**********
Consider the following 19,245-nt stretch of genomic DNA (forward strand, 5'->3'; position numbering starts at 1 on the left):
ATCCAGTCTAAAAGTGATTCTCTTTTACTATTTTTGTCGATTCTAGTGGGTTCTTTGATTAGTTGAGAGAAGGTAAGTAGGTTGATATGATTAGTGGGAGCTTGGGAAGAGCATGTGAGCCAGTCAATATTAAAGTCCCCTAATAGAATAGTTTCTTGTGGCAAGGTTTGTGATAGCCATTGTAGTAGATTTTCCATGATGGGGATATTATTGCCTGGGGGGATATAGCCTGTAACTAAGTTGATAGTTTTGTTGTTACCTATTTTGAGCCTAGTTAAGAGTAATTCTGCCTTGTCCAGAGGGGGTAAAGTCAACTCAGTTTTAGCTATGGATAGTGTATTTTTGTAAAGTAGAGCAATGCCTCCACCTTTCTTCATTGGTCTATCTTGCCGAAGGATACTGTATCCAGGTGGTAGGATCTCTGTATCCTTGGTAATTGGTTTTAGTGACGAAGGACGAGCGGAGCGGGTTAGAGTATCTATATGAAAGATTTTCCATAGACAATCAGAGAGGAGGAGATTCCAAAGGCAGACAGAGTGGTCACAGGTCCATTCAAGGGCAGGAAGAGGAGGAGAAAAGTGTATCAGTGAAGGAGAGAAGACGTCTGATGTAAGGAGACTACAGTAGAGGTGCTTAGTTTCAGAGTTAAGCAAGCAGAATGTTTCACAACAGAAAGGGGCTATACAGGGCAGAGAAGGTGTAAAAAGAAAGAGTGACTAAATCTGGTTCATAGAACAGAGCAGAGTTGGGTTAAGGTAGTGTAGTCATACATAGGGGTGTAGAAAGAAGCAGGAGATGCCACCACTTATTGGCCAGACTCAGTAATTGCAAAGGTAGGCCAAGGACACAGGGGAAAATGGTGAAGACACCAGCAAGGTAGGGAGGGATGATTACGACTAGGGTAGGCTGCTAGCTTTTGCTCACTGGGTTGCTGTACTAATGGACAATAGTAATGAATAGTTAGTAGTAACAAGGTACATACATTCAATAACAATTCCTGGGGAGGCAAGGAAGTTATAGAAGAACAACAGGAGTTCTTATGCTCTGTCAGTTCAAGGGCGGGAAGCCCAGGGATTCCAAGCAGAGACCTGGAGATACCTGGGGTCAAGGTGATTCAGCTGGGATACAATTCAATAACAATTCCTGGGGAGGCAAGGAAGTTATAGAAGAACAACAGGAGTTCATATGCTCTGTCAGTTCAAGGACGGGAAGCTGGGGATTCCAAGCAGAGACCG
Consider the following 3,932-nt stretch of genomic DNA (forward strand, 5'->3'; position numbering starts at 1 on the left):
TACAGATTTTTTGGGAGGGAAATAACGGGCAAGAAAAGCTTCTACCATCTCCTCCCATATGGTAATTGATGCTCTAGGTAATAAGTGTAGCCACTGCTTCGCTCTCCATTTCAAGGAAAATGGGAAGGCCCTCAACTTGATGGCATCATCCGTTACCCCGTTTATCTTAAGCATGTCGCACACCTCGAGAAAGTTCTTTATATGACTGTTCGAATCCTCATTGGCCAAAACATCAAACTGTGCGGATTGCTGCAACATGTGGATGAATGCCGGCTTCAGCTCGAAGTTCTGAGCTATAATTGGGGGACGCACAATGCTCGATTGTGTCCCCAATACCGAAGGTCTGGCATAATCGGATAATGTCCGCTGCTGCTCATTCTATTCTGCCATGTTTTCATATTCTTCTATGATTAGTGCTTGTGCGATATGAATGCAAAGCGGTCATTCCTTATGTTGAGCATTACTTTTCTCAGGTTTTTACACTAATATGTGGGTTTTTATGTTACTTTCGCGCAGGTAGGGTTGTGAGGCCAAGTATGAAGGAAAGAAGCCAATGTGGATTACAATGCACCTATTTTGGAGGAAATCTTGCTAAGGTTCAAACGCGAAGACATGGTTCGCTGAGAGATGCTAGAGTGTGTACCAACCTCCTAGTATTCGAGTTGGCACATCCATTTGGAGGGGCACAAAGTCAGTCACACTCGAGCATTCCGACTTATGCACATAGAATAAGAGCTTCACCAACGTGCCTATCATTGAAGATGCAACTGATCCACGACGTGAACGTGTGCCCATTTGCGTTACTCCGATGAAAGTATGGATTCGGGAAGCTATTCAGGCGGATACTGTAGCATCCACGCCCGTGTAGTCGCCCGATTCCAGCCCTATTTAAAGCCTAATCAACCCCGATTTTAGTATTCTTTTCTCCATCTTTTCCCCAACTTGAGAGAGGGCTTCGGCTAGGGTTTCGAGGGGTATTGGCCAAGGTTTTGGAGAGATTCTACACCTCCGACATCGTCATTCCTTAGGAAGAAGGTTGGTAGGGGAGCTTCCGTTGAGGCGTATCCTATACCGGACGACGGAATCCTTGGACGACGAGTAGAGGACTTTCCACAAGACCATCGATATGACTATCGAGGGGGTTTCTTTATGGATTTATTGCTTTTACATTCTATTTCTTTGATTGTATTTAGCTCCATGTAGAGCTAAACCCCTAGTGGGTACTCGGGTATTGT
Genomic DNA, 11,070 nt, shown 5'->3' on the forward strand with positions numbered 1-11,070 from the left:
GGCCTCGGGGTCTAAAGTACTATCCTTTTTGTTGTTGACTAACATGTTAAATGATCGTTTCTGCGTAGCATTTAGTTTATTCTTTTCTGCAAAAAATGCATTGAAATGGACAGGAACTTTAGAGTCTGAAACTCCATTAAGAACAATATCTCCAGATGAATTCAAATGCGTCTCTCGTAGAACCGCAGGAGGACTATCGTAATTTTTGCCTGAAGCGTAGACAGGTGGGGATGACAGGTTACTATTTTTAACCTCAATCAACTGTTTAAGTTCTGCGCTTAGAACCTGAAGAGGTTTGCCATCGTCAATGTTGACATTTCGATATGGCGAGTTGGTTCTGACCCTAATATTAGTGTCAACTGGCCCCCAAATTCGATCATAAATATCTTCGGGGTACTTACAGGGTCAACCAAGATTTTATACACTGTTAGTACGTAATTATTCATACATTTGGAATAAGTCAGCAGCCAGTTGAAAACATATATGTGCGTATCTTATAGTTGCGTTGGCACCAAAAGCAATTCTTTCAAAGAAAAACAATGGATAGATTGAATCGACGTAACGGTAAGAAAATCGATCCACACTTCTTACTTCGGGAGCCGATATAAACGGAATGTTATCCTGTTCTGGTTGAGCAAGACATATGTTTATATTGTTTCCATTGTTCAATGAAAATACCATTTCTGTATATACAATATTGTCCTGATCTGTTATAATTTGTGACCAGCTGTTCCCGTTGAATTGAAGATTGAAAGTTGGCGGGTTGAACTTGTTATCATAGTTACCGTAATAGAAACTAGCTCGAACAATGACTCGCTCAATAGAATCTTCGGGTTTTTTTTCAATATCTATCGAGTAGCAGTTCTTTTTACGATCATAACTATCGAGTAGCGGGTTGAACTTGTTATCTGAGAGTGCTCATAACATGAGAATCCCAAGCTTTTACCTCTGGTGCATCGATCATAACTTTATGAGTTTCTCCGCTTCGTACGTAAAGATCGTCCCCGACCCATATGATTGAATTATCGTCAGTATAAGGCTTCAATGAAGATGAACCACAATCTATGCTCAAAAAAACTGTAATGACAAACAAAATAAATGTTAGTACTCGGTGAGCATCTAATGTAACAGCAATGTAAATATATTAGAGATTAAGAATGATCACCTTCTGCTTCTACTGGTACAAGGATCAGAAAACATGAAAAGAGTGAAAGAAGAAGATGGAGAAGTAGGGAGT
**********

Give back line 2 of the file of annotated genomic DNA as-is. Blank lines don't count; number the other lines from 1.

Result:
ATCCAGTCTAAAAGTGATTCTCTTTTACTATTTTTGTCGATTCTAGTGGGTTCTTTGATTAGTTGAGAGAAGGTAAGTAGGTTGATATGATTAGTGGGAGCTTGGGAAGAGCATGTGAGCCAGTCAATATTAAAGTCCCCTAATAGAATAGTTTCTTGTGGCAAGGTTTGTGATAGCCATTGTAGTAGATTTTCCATGATGGGGATATTATTGCCTGGGGGGATATAGCCTGTAACTAAGTTGATAGTTTTGTTGTTACCTATTTTGAGCCTAGTTAAGAGTAATTCTGCCTTGTCCAGAGGGGGTAAAGTCAACTCAGTTTTAGCTATGGATAGTGTATTTTTGTAAAGTAGAGCAATGCCTCCACCTTTCTTCATTGGTCTATCTTGCCGAAGGATACTGTATCCAGGTGGTAGGATCTCTGTATCCTTGGTAATTGGTTTTAGTGACGAAGGACGAGCGGAGCGGGTTAGAGTATCTATATGAAAGATTTTCCATAGACAATCAGAGAGGAGGAGATTCCAAAGGCAGACAGAGTGGTCACAGGTCCATTCAAGGGCAGGAAGAGGAGGAGAAAAGTGTATCAGTGAAGGAGAGAAGACGTCTGATGTAAGGAGACTACAGTAGAGGTGCTTAGTTTCAGAGTTAAGCAAGCAGAATGTTTCACAACAGAAAGGGGCTATACAGGGCAGAGAAGGTGTAAAAAGAAAGAGTGACTAAATCTGGTTCATAGAACAGAGCAGAGTTGGGTTAAGGTAGTGTAGTCATACATAGGGGTGTAGAAAGAAGCAGGAGATGCCACCACTTATTGGCCAGACTCAGTAATTGCAAAGGTAGGCCAAGGACACAGGGGAAAATGGTGAAGACACCAGCAAGGTAGGGAGGGATGATTACGACTAGGGTAGGCTGCTAGCTTTTGCTCACTGGGTTGCTGTACTAATGGACAATAGTAATGAATAGTTAGTAGTAACAAGGTACATACATTCAATAACAATTCCTGGGGAGGCAAGGAAGTTATAGAAGAACAACAGGAGTTCTTATGCTCTGTCAGTTCAAGGGCGGGAAGCCCAGGGATTCCAAGCAGAGACCTGGAGATACCTGGGGTCAAGGTGATTCAGCTGGGATACAATTCAATAACAATTCCTGGGGAGGCAAGGAAGTTATAGAAGAACAACAGGAGTTCATATGCTCTGTCAGTTCAAGGACGGGAAGCTGGGGATTCCAAGCAGAGACCG